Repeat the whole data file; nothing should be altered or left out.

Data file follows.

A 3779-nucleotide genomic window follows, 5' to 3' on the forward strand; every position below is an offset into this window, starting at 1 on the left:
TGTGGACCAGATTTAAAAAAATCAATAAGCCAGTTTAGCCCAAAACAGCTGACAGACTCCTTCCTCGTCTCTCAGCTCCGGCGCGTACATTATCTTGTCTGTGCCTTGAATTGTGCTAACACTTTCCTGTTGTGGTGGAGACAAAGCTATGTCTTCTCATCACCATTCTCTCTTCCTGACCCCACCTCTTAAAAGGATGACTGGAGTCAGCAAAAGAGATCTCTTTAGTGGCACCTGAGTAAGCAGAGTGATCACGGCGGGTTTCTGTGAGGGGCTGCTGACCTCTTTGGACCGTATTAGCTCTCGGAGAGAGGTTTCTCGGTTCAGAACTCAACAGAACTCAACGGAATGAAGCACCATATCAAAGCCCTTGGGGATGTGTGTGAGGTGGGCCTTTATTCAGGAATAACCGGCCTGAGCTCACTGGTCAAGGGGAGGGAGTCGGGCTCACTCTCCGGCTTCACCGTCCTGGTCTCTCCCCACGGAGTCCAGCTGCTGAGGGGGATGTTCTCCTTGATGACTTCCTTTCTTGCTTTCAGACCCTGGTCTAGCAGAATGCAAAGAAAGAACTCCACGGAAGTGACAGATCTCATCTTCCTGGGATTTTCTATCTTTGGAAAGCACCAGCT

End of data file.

A 3779-nucleotide genomic window follows, 5' to 3' on the forward strand; every position below is an offset into this window, starting at 1 on the left:
TGTGGACCAGATTTAAAAAAATCAATAAGCCAGTTTAGCCCAAAACAGCTGACAGACTCCTTCCTCGTCTCTCAGCTCCGGCGCGTACATTATCTTGTCTGTGCCTTGAATTGTGCTAACACTTTCCTGTTGTGGTGGAGACAAAGCTATGTCTTCTCATCACCATTCTCTCTTCCTGACCCCACCTCTTAAAAGGATGACTGGAGTCAGCAAAAGAGATCTCTTTAGTGGCACCTGAGTAAGCAGAGTGATCACGGCGGGTTTCTGTGAGGGGCTGCTGACCTCTTTGGACCGTATTAGCTCTCGGAGAGAGGTTTCTCGGTTCAGAACTCAACAGAACTCAACGGAATGAAGCACCATATCAAAGCCCTTGGGGATGTGTGTGAGGTGGGCCTTTATTCAGGAATAACCGGCCTGAGCTCACTGGTCAAGGGGAGGGAGTCGGGCTCACTCTCCGGCTTCACCGTCCTGGTCTCTCCCCACGGAGTCCAGCTGCTGAGGGGGATGTTCTCCTTGATGACTTCCTTTCTTGCTTTCAGACCCTGGTCTAGCAGAATGCAAAGAAAGAACTCCACGGAAGTGACAGATCTCATCTTCCTGGGATTTTCTATCTTTGGAAAGCACCAGCT